|Syndicated, September 15, 1969 – September 20, 1974|
|Jack Narz 1969-1972|
Gene Wood 1972-1974
|Gene Wood 1969-1972|
Nick Holenreich 1972-1974
|Little Theatre, New York City, New York (1969-1970)|
CFCF Studios, Montreal, Canada (1970-1974)
This is chronicling the 1969 version of Beat the Clock.
Jack Narz (1969–1972)Edit
In early episodes, couples, now aided by a weekly celebrity guest, played for points simply by completing stunts worth 25 points each. Failure to beat the clock scored 25 points for the other couple. The first couple to reach 100 points (win four stunts) won a prize package. This was subsequently changed to the couples receiving a prize every time they won; Eventually, prizes were replaced by the winning couple facing a "cash board" with "BEAT THE CLOCK" spelled out on three levels, each letter concealing a money amount - either $25, $50, $100, or $200. The couple would agree on a letter, select it, and the winnings would be revealed. If a couple beat the clock in half the time, they would attempt the same feat again for another $50 or as many times as time permitted for $10 or $20 each time.
At some point during the show, the celebrity would perform a "Solo Stunt" (which seemed to have supplanted the Bonus Stunt on the original show). The couples could win $50 if they guessed correctly whether the star could beat the Clock or vice versa. Towards the end of Narz's tenure as host, stunts would be replaced in the second half of the show with the celebrity playing a game of intuition with the couples, who would play for a cash prize that was divided among them.
During this time, the show was syndicated through 20th Century Fox Television. One unusual aspect of these shows was that Narz's suit jackets had a "Beat The Clock" logo sewn onto their pockets.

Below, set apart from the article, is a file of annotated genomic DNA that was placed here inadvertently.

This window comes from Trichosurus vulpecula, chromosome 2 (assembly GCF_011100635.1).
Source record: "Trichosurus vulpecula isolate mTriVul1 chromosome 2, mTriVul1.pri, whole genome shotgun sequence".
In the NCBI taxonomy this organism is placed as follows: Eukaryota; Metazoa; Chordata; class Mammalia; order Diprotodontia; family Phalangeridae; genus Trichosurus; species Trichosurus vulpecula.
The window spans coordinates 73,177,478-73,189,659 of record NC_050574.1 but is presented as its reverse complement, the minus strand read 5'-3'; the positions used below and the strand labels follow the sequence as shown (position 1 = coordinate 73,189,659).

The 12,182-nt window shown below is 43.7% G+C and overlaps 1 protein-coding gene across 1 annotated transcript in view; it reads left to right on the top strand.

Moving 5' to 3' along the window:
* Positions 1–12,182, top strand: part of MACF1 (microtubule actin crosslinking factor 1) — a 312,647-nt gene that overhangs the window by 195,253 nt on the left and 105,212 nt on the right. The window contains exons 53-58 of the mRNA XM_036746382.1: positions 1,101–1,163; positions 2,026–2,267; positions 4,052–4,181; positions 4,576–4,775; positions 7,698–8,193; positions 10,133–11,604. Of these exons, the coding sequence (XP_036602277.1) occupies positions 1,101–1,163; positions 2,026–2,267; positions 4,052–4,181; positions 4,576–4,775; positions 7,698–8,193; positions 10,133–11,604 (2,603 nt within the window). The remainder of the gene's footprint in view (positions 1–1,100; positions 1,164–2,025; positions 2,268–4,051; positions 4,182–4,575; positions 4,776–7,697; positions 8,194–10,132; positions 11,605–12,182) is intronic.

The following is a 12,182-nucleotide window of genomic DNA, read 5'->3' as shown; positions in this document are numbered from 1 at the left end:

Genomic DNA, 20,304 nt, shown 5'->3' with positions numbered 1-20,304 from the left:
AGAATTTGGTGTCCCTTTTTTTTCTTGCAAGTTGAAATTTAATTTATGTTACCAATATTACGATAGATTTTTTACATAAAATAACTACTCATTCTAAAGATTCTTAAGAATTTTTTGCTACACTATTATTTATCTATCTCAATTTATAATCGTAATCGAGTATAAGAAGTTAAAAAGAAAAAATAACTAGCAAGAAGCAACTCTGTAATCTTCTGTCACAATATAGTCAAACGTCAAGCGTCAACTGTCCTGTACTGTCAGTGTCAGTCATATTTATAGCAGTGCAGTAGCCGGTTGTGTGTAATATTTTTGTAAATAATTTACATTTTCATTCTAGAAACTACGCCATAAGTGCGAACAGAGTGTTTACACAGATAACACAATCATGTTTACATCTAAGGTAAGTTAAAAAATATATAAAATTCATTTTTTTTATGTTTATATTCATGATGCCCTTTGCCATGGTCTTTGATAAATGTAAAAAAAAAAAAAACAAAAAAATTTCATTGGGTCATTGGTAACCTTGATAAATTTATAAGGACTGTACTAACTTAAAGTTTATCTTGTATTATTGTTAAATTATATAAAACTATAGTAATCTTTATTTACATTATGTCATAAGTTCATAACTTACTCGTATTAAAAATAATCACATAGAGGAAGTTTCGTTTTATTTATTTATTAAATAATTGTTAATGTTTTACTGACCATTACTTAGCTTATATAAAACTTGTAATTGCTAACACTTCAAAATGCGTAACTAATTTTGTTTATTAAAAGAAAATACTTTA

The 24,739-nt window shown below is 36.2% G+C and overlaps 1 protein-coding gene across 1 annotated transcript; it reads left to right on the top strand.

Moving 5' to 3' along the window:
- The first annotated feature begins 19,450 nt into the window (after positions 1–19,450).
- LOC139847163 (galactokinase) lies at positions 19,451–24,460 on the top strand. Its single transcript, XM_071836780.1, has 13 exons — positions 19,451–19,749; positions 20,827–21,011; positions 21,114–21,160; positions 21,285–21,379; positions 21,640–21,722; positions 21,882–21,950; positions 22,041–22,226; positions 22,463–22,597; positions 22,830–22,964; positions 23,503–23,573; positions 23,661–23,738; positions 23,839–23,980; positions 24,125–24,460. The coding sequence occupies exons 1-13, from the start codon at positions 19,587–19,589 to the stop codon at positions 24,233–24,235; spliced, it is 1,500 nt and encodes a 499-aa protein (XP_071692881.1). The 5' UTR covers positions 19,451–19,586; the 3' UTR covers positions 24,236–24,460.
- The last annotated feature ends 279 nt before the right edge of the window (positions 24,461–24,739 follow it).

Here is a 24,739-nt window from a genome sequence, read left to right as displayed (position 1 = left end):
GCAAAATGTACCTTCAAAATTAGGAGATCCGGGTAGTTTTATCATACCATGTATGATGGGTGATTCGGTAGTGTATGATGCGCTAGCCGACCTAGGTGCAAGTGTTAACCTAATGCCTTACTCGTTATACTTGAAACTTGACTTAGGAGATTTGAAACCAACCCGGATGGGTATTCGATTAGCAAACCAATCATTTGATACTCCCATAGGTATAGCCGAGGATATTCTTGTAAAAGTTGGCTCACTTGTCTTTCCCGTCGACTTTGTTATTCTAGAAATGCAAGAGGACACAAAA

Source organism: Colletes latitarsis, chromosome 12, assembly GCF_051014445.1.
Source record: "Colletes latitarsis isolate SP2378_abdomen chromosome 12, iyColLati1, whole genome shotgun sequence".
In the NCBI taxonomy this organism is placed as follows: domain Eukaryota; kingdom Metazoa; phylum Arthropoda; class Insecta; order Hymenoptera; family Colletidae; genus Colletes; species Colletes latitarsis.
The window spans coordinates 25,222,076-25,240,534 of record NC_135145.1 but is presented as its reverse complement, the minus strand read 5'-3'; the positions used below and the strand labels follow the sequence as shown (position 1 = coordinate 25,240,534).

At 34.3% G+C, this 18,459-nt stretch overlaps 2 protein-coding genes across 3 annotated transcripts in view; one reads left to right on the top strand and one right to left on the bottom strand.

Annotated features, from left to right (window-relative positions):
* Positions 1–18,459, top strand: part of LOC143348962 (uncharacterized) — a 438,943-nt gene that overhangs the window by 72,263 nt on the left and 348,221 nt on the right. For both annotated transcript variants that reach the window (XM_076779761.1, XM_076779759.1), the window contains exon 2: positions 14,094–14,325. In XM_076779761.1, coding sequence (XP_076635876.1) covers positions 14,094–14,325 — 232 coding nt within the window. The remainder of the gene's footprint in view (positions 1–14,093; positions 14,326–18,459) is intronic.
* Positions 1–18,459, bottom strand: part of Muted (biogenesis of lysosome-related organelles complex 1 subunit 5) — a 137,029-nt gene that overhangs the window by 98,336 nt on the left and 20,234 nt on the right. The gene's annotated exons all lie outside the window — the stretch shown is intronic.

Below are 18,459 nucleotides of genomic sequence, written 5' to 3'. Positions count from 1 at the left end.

During the first season in Canada with the cash board, a couple picked the "L" in "CLOCK" as their first choice. Because the undersides of the letter tiles were completely blank it caused an inadvertent blooper, as the board then read "BEAT THE C_OCK" (an inadvertent profanity referring to male genitalia and Sadomasochism); thereafter, the undersides of each tile contained a duplicate of the corresponding letter to prevent such an incident from happening again.
Gene Wood (1972-1974)Edit
At the time, Jack Narz made no apparent announcement prior to, or gave a reason for, his departure from the show; obviously it did not stem from conflicts with Goodson-Todman since he took the helm of their new syndicated Concentration in 1973. In a 2007 internet radio interview, Narz finally explained his reason for leaving:
Because of the show's prohibitive budget, he had to pay his own way to commute from his home in Los Angeles to Montreal. Despite buying plane tickets in Canada (which, due to lower currency value, ordinarily benefited American tourists), he still suffered significant expenses. Even a successful appeal to Mark Goodson for more money was not enough, as the costs mounted to the point of basically erasing much of his earnings from the show.